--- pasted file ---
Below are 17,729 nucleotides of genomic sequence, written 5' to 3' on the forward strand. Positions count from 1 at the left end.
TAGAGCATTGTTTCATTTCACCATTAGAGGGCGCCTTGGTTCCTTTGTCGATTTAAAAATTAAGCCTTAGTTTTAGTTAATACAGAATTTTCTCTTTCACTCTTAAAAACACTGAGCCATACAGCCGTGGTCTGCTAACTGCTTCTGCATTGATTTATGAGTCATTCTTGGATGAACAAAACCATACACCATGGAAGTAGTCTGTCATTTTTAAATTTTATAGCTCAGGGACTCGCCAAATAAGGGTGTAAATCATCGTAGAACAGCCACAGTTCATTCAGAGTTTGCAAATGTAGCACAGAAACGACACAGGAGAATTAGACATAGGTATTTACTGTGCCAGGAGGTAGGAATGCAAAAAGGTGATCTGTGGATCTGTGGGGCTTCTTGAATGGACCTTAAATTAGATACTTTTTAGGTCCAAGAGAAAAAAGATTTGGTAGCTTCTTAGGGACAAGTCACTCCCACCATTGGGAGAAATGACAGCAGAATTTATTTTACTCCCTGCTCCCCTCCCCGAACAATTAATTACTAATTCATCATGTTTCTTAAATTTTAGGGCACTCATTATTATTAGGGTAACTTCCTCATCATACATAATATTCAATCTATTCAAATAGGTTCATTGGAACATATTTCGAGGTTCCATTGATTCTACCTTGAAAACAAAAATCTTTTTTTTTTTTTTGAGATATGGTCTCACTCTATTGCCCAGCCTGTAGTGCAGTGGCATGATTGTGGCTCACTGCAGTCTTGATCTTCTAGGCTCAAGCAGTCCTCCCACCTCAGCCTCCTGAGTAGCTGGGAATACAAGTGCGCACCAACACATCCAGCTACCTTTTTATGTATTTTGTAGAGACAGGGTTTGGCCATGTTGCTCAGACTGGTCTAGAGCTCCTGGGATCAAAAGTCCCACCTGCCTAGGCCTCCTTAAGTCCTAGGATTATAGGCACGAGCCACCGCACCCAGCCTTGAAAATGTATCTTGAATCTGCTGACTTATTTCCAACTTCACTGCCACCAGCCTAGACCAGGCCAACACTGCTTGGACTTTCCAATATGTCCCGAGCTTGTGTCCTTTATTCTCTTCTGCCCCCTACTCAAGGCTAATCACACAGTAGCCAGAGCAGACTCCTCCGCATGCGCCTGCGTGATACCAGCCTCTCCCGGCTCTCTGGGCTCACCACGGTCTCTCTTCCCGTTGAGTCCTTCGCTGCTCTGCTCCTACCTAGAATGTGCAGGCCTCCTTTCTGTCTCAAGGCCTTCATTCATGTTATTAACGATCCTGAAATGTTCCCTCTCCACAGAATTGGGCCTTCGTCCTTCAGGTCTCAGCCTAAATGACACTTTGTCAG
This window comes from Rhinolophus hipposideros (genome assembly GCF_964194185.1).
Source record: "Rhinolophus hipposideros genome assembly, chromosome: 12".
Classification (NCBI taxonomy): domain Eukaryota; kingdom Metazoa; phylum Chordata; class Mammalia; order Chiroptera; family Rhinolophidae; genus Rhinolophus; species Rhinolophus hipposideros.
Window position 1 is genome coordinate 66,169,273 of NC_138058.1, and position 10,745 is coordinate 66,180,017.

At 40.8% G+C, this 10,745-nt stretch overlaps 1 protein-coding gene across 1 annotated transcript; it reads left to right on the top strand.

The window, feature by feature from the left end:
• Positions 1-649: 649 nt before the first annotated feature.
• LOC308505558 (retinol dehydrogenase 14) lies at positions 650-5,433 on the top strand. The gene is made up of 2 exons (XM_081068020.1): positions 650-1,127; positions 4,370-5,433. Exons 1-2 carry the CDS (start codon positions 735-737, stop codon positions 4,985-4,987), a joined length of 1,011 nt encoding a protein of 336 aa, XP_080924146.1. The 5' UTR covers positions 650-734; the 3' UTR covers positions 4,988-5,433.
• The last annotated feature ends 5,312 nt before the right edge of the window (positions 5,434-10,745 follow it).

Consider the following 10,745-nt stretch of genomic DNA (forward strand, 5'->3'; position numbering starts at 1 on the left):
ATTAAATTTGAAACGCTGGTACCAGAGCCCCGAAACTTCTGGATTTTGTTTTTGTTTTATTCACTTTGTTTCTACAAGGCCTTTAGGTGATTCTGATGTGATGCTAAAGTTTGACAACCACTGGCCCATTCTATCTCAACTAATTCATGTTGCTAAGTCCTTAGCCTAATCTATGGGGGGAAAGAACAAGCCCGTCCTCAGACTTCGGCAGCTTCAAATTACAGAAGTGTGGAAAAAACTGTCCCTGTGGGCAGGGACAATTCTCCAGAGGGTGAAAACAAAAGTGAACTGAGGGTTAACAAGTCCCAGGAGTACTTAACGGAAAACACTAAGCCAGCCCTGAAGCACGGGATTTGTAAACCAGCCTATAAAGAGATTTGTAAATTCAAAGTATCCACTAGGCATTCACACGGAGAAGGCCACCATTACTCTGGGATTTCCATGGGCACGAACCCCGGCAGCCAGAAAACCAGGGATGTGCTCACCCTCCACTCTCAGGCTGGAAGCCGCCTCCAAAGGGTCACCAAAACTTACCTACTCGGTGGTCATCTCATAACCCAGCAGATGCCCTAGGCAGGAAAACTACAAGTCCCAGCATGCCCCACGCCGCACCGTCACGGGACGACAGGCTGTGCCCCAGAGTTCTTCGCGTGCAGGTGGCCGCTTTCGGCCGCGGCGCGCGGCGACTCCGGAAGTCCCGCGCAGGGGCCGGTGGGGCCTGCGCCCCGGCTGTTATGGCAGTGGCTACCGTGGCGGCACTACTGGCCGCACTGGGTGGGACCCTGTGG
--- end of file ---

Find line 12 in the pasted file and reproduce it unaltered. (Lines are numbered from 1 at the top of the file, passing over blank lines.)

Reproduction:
Consider the following 10,745-nt stretch of genomic DNA (forward strand, 5'->3'; position numbering starts at 1 on the left):